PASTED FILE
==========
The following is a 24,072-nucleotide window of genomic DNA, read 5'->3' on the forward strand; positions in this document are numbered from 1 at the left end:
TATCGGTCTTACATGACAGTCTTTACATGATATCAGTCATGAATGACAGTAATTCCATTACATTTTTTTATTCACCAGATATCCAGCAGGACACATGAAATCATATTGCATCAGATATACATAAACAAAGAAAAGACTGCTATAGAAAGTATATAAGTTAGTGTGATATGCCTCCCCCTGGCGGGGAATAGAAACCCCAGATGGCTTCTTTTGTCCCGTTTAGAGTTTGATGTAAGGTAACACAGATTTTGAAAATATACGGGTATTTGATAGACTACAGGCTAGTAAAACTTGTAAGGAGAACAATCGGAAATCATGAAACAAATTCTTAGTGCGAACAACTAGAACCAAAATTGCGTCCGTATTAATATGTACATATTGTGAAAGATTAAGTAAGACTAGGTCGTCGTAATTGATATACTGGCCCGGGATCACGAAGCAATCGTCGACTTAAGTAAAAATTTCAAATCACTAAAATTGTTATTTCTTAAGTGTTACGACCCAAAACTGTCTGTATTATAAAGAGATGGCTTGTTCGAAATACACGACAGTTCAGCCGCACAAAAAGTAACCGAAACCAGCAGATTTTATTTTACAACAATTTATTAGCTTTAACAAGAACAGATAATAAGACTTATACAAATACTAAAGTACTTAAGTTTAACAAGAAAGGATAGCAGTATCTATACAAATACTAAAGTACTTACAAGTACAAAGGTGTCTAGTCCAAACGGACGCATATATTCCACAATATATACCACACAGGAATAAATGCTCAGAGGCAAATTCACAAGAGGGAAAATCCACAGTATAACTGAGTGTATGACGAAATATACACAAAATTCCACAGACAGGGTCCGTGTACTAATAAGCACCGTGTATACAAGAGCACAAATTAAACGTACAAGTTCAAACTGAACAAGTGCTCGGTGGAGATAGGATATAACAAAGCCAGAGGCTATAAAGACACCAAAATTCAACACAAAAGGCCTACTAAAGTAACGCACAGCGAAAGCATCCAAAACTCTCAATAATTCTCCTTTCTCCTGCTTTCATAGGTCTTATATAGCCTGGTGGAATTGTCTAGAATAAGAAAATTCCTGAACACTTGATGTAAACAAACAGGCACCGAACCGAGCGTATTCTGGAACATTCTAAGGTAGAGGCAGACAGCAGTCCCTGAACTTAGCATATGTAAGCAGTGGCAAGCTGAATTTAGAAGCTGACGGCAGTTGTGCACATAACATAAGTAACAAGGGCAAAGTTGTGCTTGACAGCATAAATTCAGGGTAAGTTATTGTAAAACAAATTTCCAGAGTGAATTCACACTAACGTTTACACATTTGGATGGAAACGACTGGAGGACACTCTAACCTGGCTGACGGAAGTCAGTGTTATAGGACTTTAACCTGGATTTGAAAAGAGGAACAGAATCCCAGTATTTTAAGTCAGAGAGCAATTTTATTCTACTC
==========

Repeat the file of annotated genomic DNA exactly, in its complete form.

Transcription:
The following is a 24,072-nucleotide window of genomic DNA, read 5'->3' on the forward strand; positions in this document are numbered from 1 at the left end:
TATCGGTCTTACATGACAGTCTTTACATGATATCAGTCATGAATGACAGTAATTCCATTACATTTTTTTATTCACCAGATATCCAGCAGGACACATGAAATCATATTGCATCAGATATACATAAACAAAGAAAAGACTGCTATAGAAAGTATATAAGTTAGTGTGATATGCCTCCCCCTGGCGGGGAATAGAAACCCCAGATGGCTTCTTTTGTCCCGTTTAGAGTTTGATGTAAGGTAACACAGATTTTGAAAATATACGGGTATTTGATAGACTACAGGCTAGTAAAACTTGTAAGGAGAACAATCGGAAATCATGAAACAAATTCTTAGTGCGAACAACTAGAACCAAAATTGCGTCCGTATTAATATGTACATATTGTGAAAGATTAAGTAAGACTAGGTCGTCGTAATTGATATACTGGCCCGGGATCACGAAGCAATCGTCGACTTAAGTAAAAATTTCAAATCACTAAAATTGTTATTTCTTAAGTGTTACGACCCAAAACTGTCTGTATTATAAAGAGATGGCTTGTTCGAAATACACGACAGTTCAGCCGCACAAAAAGTAACCGAAACCAGCAGATTTTATTTTACAACAATTTATTAGCTTTAACAAGAACAGATAATAAGACTTATACAAATACTAAAGTACTTAAGTTTAACAAGAAAGGATAGCAGTATCTATACAAATACTAAAGTACTTACAAGTACAAAGGTGTCTAGTCCAAACGGACGCATATATTCCACAATATATACCACACAGGAATAAATGCTCAGAGGCAAATTCACAAGAGGGAAAATCCACAGTATAACTGAGTGTATGACGAAATATACACAAAATTCCACAGACAGGGTCCGTGTACTAATAAGCACCGTGTATACAAGAGCACAAATTAAACGTACAAGTTCAAACTGAACAAGTGCTCGGTGGAGATAGGATATAACAAAGCCAGAGGCTATAAAGACACCAAAATTCAACACAAAAGGCCTACTAAAGTAACGCACAGCGAAAGCATCCAAAACTCTCAATAATTCTCCTTTCTCCTGCTTTCATAGGTCTTATATAGCCTGGTGGAATTGTCTAGAATAAGAAAATTCCTGAACACTTGATGTAAACAAACAGGCACCGAACCGAGCGTATTCTGGAACATTCTAAGGTAGAGGCAGACAGCAGTCCCTGAACTTAGCATATGTAAGCAGTGGCAAGCTGAATTTAGAAGCTGACGGCAGTTGTGCACATAACATAAGTAACAAGGGCAAAGTTGTGCTTGACAGCATAAATTCAGGGTAAGTTATTGTAAAACAAATTTCCAGAGTGAATTCACACTAACGTTTACACATTTGGATGGAAACGACTGGAGGACACTCTAACCTGGCTGACGGAAGTCAGTGTTATAGGACTTTAACCTGGATTTGAAAAGAGGAACAGAATCCCAGTATTTTAAGTCAGAGAGCAATTTTATTCTACTC